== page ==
How To Be A Good Pet Parent: Expert Tips
Are you ready to be a pet parent? It’s a bigger responsibility than you think. Dog expert Manny Alarilla shares what you need to know about pet parenting
Pets — puppies and kittens especially — are probably the most irresistible creatures there are on this planet. Both kids and adults go gaga for them; they’re just so darn cute. Thinking about adopting a dog for your child’s Christmasor birthday present? Dog expert and Luxuripets’ managing director Manny Alarilla gives us the full lowdown on how to be good pet parents:
The furocious dog expert
Having spent many years in Europe for his studies in Oxford University, the American University of Rome and Sapienza University of Rome, Manny’s love for animals brought him to the European pet show scene. “For 10 years, I showed dogs and cats, and that’s how I acquired best practices on how to care for them from the best breeders all over the world,” quips Manny.
Together with Dr. Z Teo, Manny has been busy with the ever-growing demands of Luxuripets, a newly founded one-stop pet shop that offers veterinary, grooming services and top of the line supplies for our furbabies. These days, he is also busy tending to the majestic members of the Z Giant Poodles family.
For all things dogs, we asked this pet expert and dog whisperer for some tips and advice we can give to all the pet parents out there, especially those who have (or are considering) dogs.
Think you want a dog?
The basic rule of thumb is big dogs need big spaces and small dogs are better for smaller spaces.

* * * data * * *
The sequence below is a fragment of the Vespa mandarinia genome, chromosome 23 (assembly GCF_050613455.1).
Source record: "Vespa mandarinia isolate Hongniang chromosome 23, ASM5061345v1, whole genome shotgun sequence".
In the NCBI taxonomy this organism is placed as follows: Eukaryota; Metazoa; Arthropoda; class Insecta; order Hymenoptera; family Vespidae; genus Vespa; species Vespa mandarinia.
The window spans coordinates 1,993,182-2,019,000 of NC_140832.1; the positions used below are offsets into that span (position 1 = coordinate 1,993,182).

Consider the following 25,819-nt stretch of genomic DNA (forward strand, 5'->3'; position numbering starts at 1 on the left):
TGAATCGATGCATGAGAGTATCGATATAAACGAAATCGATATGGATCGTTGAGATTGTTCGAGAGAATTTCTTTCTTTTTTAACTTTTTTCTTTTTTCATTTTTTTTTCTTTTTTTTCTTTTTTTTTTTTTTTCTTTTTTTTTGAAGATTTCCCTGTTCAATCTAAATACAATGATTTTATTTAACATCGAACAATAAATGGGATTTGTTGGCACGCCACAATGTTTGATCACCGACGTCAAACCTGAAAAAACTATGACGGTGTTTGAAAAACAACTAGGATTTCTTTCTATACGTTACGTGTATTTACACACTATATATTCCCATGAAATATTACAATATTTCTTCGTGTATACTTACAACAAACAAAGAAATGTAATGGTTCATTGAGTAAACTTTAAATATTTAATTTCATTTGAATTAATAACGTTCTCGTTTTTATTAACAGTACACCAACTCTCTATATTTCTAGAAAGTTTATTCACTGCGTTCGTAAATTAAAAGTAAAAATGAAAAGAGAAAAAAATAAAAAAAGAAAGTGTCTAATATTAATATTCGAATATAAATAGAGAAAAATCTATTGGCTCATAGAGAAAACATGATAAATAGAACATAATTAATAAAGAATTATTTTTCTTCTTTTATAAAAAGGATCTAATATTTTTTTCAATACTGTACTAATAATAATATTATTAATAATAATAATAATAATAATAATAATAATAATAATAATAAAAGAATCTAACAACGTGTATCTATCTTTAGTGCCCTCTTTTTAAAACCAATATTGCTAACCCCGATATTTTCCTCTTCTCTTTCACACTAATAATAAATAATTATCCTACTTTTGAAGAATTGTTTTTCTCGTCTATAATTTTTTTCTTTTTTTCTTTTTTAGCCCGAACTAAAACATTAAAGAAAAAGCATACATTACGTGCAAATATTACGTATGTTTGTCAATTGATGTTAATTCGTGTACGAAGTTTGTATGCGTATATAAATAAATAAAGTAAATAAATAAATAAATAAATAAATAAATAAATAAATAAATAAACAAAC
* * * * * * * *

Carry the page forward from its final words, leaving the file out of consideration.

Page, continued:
Pets ain’t cheap
On top of your existing household budget, add on additional expenses for dog food, vitamins, grooming, vet services (monthly checkup, shots, tick and flea drops) and emergency funds.
If you have kids, remember that smaller dogs are not always suitable for smaller kids. Research the breed of the dog you are considering and make sure it is child-friendly. Make sure there is enough love and attention to go around because the human baby and the fur baby will both need it.
Some dogs produce less dander which makes them “hypoallergenic” but for kids with pet allergies, any dog will cause flare-ups because of the simple fact that they all produce dander.
A dog that’s raised with a loving and attentive family will be a great family dog. It will show up in the temperament of their future puppies too. It is so important to know the history of the puppy you are going to adopt, so make sure you go to a reputable breeder or person that you know.
They will grow
Remember that puppies will not always be tiny and cute. They will get bigger. Even smaller breeds will change physically as they grow older. Owning a pet is truly a lifetime commitment, not a novelty.
Preparation is key
Make sure that all family members and household staff understand their duties and responsibilities. If there are kids and other pets in your home, they need to be prepared as well. Research and consultation with experts is key. Everyone has to be onboard with the new addition to the family.
You can always teach old dogs new tricks
Ideally, puppy training should start at 2 months old, but don’t fret becaus you can always train older dogs. Here’s how:
- Never train for more than 30 minutes.
- Reward them with treats every time they obey commands. Give them a hug and praise them for a job well-done.
- Training takes patience and time. It is a repetitive process.
- There is no such thing as an untrainable dog; only pet owners who don’t have patience, drive and time.
As responsible pet owners, we owe it to our dogs to ensure they can function to make our lives, and theirs much easier.